Agee’s career experience has played a huge role in King Drive’s success. In addition to earning a bachelor’s degree in Business Administration from Marquette University, Agee’s first job out of college was in sales at WMCS 1290 radio station. He later pursued a career in real estate after completing Marquette’s extensive ACRE training, and interned with Pabst Farms Development, a 1500-acre master plan community. Agee remained in that position for a year learning the real estate industry leasing, tax increment financing, infrastructure development and selling homes and lots. He was offered a job with the City of Milwaukee as an economic development specialist, where he served as the Bronzeville Project Manager for seven years. These days Agee has amassed experience in community development, including nearly nine years with Milwaukee’s Department of City Development and assisting with Milwaukee’s commercial revitalization programs.

“My experience in radio and marketing have given me a unique vantage point to help businesses succeed. I can review potential entrepreneurs’ business plans and offer them advice. I’m also able to provide marketing insight in terms of creating a roadmap to assist them once their businesses open. I draw from my knowledge of social media, advertising, and marketing to help entrepreneurs understand the metrics they need to become familiar with on a weekly and daily basis. At the City level I could not discuss these things, but at the BID level, I can provide these value-added services. I am also able to help property and business owners find middle ground in lease negotiations, so it becomes a winwin for everyone,” said Agee.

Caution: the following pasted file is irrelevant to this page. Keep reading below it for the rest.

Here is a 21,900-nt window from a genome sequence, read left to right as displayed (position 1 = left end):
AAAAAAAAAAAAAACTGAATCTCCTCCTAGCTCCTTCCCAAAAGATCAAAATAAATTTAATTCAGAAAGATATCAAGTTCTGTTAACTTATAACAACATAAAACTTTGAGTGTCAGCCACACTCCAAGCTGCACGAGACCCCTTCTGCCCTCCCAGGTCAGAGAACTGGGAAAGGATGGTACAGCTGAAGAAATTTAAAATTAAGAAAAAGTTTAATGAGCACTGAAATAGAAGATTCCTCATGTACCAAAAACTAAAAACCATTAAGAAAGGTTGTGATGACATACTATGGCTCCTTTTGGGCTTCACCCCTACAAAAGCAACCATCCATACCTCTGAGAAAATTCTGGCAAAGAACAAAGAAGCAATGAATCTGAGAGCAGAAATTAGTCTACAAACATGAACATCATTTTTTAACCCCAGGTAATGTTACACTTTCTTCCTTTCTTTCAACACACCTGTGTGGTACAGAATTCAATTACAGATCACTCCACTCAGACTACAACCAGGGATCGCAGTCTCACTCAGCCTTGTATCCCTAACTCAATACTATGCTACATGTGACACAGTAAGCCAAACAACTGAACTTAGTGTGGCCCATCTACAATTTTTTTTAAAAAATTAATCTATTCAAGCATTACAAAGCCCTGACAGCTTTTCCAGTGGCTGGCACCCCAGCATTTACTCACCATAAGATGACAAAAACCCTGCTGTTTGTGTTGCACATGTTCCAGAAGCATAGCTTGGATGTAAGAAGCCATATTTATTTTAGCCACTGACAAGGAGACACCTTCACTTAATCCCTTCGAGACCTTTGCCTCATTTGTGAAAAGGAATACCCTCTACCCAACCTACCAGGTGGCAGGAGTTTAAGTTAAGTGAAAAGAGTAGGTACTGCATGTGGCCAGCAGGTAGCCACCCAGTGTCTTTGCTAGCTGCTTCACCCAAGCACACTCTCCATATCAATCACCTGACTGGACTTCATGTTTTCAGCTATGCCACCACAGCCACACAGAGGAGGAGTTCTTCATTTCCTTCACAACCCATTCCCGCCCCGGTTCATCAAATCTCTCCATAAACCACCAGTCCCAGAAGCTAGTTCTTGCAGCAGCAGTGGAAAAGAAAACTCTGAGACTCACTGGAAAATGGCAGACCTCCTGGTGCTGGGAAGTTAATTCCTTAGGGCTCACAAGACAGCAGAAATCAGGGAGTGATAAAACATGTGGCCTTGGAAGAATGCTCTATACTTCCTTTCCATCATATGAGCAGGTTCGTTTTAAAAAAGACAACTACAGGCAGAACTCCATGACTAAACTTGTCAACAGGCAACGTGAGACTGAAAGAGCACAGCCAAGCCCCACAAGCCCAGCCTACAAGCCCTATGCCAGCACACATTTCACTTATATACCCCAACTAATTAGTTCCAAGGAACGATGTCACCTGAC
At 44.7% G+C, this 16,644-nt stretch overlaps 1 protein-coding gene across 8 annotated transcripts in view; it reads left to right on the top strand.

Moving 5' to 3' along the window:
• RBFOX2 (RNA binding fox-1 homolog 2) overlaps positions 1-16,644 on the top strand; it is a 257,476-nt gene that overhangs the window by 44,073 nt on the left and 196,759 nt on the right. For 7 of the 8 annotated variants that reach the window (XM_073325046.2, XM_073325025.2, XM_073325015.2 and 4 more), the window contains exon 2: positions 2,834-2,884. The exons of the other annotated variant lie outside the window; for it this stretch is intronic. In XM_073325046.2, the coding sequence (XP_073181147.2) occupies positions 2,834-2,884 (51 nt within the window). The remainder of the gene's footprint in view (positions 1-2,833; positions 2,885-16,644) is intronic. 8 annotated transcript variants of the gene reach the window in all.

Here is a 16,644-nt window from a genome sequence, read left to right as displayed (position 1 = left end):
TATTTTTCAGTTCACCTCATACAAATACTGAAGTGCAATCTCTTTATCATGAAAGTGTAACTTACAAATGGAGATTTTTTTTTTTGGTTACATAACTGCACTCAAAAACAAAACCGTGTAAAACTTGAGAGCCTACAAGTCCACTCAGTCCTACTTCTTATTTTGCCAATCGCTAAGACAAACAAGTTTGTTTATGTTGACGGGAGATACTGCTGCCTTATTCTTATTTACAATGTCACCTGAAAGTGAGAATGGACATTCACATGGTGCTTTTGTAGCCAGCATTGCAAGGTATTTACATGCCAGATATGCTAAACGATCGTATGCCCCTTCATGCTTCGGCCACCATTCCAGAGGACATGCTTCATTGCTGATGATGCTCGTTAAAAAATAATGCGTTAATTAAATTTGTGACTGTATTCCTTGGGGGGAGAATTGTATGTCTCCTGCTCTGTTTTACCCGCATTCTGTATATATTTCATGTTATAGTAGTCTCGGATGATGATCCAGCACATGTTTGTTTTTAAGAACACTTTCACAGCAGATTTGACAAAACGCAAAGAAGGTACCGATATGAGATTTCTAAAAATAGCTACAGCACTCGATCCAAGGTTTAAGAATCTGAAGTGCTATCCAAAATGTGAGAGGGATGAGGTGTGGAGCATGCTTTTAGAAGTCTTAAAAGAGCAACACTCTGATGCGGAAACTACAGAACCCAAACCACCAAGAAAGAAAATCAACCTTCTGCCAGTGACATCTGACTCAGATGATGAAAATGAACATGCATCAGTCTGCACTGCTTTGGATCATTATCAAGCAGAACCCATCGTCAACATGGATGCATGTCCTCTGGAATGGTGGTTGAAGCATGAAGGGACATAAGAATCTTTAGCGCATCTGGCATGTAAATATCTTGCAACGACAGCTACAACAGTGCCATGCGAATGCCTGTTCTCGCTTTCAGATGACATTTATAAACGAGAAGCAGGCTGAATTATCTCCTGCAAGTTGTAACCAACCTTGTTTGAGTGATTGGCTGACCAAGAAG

Agee continues to work to attract businesses into the area, easing and eliminating some of the red tape associated with leasing, financing, and startups. Entrepreneurs like Dwight Jackson, owner of Pepperpot Catering knows the challenges of navigating the hurdles of securing financing

“I was about to walk away from moving into the Historic King BID until Deshea stepped in to help. He cut through the red tape in terms of my financing. I didn’t know what was going on behind the scenes and wasn’t getting any response. The City gave me the building but securing a loan to renovate the space became a frustrating process. Deshea helped jumpstart the process and got things moving,” said Jackson.

Jackson is now on the road to renovating his new space on King Drive and Clark Street, with plans to open in 2021.

While COVID-19 has not left businesses unscathed, Agee and Diana Wilkinson, the Business and Outreach Coordinator hired two years ago to assist him, continue to offer hope and help to residents and businesses. During the racial unrest prompted by the murder of George Floyd, the BID facilitated and assisted with neighborhood clean ups and, through donations from the MMAC, provided grants to help repair broken windows and doors, replace some of business owners’ inventory and help businesses rebound.

“With support from LISC Milwaukee, we’re providing $150,000 in assistance to business and owners. This includes over $25,000 to help more than 20 businesses recently with rent payments. Also, Greater Milwaukee Foundation granted $150,000 to support our efforts. We have hosted ‘cash mobs’ to drive traffic to the area to help keep businesses afloat. We’ve also helped residents thanks to private donors Tonit Calaway, Judge David Swanson and Major League Baseball Commissioner Emeritus Bud Selig. For example, over a twomonth period we surprised families shopping at Pete’s Market with over $20,000 in free groceries.

“These tactics have been made possible because of the buy-in of our vision from our partners, property owners, businesses, and residents. Four years ago, many of these relationships did not exist. They have come about through networking and trust we’ve been able to build,” said Agee.